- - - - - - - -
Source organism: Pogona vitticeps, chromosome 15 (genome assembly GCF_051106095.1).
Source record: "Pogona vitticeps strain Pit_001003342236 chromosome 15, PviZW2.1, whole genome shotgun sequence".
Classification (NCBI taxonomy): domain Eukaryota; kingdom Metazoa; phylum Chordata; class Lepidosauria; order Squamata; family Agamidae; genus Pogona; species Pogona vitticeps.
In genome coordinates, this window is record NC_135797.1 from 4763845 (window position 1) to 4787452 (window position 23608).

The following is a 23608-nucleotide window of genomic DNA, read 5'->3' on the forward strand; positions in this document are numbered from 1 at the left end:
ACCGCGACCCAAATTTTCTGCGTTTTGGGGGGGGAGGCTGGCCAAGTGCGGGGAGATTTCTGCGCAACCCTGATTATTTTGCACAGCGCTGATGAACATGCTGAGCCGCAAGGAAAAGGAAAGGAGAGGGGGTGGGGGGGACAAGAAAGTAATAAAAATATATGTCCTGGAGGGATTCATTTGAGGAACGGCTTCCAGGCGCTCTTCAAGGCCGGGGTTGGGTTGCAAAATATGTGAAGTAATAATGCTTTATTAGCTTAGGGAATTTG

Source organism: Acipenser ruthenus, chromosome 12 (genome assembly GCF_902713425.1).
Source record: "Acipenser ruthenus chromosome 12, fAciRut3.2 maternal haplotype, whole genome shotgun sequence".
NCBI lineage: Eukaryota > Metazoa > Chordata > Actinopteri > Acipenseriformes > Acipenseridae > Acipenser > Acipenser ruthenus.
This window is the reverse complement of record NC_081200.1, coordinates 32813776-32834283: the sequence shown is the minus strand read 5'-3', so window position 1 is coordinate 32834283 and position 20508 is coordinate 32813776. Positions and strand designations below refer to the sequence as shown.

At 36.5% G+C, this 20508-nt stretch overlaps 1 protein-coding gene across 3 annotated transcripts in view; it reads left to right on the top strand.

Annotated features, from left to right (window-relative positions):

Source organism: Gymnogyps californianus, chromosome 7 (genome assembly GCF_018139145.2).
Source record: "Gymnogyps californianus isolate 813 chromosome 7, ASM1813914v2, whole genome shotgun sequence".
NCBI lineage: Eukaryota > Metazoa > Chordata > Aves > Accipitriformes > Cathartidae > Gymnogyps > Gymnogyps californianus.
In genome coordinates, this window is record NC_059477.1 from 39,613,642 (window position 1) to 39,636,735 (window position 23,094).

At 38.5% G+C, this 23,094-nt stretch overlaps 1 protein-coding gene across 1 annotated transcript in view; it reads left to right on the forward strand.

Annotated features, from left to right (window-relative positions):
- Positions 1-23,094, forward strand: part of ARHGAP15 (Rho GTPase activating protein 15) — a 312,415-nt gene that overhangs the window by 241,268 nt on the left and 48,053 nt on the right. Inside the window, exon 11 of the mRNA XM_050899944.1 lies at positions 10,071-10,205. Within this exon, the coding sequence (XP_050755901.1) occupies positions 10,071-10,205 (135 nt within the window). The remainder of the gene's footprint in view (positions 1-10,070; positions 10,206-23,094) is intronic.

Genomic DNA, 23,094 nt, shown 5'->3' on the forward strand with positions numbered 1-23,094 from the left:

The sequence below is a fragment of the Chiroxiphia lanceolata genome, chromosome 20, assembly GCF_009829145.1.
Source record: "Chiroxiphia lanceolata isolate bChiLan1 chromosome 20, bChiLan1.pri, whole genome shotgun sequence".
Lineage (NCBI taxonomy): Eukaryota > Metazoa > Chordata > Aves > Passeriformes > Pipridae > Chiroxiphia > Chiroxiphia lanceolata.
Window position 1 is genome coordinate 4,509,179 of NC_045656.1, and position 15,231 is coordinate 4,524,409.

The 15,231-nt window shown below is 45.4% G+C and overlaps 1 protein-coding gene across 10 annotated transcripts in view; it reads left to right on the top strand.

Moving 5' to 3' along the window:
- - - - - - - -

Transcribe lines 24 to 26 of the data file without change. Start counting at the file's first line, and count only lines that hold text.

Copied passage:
Window position 1 is genome coordinate 4,509,179 of NC_045656.1, and position 15,231 is coordinate 4,524,409.

The 15,231-nt window shown below is 45.4% G+C and overlaps 1 protein-coding gene across 10 annotated transcripts in view; it reads left to right on the top strand.

Moving 5' to 3' along the window: